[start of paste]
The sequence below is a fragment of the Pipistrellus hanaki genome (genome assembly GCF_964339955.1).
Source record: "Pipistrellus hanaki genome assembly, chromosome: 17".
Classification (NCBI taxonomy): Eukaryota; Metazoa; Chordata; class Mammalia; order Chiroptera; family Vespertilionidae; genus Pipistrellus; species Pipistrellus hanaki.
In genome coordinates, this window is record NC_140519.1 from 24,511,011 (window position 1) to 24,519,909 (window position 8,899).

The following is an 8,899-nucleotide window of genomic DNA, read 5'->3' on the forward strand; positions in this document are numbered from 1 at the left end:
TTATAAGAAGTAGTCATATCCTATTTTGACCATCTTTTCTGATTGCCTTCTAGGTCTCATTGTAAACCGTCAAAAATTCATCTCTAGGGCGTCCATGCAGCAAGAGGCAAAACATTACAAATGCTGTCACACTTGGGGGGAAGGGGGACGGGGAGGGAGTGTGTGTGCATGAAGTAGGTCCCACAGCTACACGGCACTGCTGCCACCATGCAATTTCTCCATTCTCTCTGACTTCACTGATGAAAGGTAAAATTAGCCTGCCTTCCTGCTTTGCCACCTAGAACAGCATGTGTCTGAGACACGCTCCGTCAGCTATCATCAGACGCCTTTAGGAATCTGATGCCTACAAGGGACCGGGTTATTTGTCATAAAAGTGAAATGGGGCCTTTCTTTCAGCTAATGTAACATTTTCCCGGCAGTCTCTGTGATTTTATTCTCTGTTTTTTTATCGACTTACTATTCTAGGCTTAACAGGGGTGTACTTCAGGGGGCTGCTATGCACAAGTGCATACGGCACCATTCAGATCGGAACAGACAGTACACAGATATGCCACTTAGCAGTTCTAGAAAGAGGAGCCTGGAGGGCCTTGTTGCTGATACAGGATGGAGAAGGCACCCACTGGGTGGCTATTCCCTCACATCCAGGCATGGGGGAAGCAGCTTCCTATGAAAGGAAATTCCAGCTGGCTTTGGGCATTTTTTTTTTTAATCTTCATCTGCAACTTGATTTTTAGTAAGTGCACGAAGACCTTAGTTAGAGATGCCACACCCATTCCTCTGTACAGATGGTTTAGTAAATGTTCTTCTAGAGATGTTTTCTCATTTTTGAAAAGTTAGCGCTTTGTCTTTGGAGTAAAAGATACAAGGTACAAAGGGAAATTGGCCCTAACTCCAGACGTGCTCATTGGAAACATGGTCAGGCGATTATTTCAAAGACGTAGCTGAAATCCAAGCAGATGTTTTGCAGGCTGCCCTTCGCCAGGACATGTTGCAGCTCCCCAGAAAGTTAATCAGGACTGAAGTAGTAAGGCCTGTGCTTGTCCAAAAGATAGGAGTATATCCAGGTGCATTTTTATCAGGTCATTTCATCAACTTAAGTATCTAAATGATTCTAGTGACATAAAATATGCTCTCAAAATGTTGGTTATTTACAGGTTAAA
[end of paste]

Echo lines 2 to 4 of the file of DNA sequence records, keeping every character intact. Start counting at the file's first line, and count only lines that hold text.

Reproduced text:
Source record: "Pipistrellus hanaki genome assembly, chromosome: 17".
Classification (NCBI taxonomy): Eukaryota; Metazoa; Chordata; class Mammalia; order Chiroptera; family Vespertilionidae; genus Pipistrellus; species Pipistrellus hanaki.
In genome coordinates, this window is record NC_140519.1 from 24,511,011 (window position 1) to 24,519,909 (window position 8,899).